In fact, a 2018 survey from AlixPartners shows that the maximum delivery time the average consumer is willing to accept for an online order is just 4.5 days, down from 5.5 in 2012. And a vast majority (75 percent) of respondents said free shipping had "great impact" on their purchase decision, with a mere 4 percent responding that free shipping was "not a consideration" in their purchase decision.
If customers can’t get the delivery they want when they want it, they will shop elsewhere. As many as 50 percent of shoppers have abandoned a basket because of unsatisfactory or unavailable delivery options, according to Shippit, and 29 percent changed the delivery address of their order while it was in transit.
Flexibility is highly desirable, but for companies to meet customer expectations they need end-to-end visibility into their supply chains and the control to make changes in real-time.
The problem with low visibility
Only 6 percent of companies feel they have end-to-end supply chain visibility, according to the GEODIS 2017 Worldwide Supply Chain Survey, and 70 percent describe their supply chain as very or extremely complex.
In the pursuit of agility and maximum geographical coverage, most organizations engage multiple external parties with a variety of different systems. Integration tends to be challenging, to put it mildly, all leading to disjointed visibility into different segments, rather than a holistic end-to-end view.
With unwieldly, siloed supply chains, it’s very difficult to react quickly to customer needs, or to evolve and scale when the business demands it. While there are some tools that enable companies to dig into individual elements of their workflow, complete oversight and the ability to act in real-time continue to remain elusive for many.
Collecting the right data and integrating
The first step is to evaluate precisely what data needs to be captured. Get granular, dig into the details, and go beyond transportation. What are the key measures that determine cycle times for orders? The more you know about manufacturing, warehousing, cross-docking, servicing, and repairs, the easier it is to assess your supply chain and make informed choices about what needs to change.
All the various services you employ to complete product journeys and satisfy customers must work together like a well-oiled machine. The customer only sees your brand, not the multi-party effort behind the scenes, and so their experiences, good or bad, are always associated with your company. It’s vital to connect all the pieces, not just so you can see what’s happening at any given moment, but also to alleviate problems as they arise and tweak for maximum efficiency.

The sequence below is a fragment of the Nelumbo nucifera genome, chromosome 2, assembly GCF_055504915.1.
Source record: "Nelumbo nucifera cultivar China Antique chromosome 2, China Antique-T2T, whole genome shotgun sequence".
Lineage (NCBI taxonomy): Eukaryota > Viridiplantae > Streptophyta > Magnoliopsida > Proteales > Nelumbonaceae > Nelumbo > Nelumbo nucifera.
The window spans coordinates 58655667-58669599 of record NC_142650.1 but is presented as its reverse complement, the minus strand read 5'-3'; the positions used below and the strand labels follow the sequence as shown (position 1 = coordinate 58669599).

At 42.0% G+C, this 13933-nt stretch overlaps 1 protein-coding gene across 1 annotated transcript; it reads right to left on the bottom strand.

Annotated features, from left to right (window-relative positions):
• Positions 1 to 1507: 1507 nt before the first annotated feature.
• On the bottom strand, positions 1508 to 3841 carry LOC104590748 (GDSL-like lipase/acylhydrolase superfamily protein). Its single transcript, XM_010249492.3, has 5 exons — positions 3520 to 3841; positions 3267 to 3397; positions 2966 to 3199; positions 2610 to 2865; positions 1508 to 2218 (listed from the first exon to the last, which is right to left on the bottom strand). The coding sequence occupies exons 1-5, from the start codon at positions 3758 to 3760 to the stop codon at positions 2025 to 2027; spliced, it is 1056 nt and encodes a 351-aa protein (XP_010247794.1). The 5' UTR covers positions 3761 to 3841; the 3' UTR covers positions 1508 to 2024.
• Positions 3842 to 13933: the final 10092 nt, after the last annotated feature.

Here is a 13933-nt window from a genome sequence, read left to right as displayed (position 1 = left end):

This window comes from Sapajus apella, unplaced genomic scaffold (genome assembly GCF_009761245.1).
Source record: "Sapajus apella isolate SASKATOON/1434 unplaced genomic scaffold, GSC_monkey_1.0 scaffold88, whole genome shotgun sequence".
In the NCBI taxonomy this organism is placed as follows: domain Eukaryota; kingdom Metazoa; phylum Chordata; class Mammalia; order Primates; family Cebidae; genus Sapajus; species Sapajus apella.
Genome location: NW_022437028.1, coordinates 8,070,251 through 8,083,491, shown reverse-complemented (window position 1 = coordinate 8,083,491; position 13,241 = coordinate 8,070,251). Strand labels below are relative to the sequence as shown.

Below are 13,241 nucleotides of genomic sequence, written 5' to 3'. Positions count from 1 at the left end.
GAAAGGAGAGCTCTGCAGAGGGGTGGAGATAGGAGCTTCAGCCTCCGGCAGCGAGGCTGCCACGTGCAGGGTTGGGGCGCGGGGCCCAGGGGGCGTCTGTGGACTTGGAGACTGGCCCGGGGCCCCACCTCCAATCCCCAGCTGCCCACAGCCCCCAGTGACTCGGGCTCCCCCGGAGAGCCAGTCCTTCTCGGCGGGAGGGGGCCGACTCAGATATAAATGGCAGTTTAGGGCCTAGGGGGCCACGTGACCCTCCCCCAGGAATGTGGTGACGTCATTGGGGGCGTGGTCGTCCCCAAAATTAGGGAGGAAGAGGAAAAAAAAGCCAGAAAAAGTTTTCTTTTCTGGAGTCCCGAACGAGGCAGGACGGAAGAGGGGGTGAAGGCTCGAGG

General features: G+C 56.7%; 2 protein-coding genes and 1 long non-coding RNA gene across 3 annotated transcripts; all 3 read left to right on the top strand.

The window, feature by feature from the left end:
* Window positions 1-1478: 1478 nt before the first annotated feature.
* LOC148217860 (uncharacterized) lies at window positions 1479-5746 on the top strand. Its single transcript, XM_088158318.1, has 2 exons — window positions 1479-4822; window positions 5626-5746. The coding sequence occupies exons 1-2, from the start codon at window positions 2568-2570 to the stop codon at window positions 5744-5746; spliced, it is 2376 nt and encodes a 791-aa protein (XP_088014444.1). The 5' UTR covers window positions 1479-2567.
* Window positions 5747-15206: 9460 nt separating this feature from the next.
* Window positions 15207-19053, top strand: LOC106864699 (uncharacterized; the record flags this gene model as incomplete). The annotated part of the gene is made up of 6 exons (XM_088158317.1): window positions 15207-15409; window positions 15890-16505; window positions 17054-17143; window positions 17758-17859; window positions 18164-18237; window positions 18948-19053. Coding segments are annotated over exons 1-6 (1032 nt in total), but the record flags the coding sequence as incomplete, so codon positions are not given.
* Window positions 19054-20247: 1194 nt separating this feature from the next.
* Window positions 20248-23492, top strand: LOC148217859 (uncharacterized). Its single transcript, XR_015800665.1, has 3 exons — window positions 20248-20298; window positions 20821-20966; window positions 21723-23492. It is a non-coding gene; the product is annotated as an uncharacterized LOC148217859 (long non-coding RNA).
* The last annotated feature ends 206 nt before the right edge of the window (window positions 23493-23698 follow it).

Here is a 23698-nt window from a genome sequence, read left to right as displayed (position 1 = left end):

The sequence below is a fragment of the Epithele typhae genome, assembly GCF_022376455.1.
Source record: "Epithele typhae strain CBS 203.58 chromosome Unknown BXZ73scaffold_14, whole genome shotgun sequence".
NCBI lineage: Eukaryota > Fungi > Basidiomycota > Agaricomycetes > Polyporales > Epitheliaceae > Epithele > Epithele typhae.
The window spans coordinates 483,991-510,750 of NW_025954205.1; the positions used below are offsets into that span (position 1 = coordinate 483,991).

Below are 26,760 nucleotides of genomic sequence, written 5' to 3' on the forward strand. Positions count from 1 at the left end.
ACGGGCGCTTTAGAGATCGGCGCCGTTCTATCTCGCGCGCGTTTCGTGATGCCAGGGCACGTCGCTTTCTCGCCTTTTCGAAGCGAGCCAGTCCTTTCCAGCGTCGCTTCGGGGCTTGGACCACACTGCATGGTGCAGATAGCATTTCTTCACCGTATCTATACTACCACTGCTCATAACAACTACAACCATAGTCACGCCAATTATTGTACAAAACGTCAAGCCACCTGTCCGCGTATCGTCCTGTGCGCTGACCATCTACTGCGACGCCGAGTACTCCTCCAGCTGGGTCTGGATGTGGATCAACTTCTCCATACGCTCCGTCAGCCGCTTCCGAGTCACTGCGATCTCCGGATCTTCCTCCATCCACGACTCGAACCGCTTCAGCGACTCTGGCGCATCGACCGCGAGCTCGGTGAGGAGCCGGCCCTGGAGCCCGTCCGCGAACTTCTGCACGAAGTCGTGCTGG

Orchestration allows for order optimization
Establishing end-to-end visibility and the ability to take action in real-time is hugely beneficial, but there’s also scope to go further and leverage the data you’re collecting to become proactive.
By weighing available inventory across your network, lead times, SLAs (service level agreements), internal and external capacity, transportation costs, and all the other details that make up your supply chain, you can establish the ideal order flow for each customer.
When you have a full orchestra, all playing together in harmony, it’s possible to conceive of and execute the perfect order for every customer at the most profitable cost. Once you have tamed the complexity, bringing together your legacy systems, integrating new technologies, and external partners, you can drive better performance.
Business benefits follow
Supply chain orchestration allows you to make best use of your resources. Planning staff can focus on adding value and tailoring every order. By gaining better visibility into your inventory, factoring in all locations and external parties, you can reroute, manage stock levels, and fulfill sales in shorter turnaround times.
According to IDC, “By 2019, 80 percent of supply chain interactions will happen across cloud-based commerce networks, dramatically improving resiliency and reducing the impact of supply disruptions by up to one-third.”
The more detailed your picture of lead times, the better your team can manage customer expectations. Order exceptions can be caught earlier and dealt with quickly. Such a configurable and agile layer on top of your supply chain allows you to grow, adapt, and change as required without massive disruption or lengthy software implementations. Ultimately, orchestration enables you to ensure a consistently high-quality level of service.
Martin Verwijmeren is co-founder and chief executive officer of MP Objects (MPO), a provider of smart cloud software for supply chain orchestration with offices in Boston, Rotterdam, Tokyo and Hyderabad. He was previously vice president of IT for CEVA Logistics. He has a Ph.D. in distributed systems for integral inventory management from Eindhoven University of Technology. Contact him at email@example.com.
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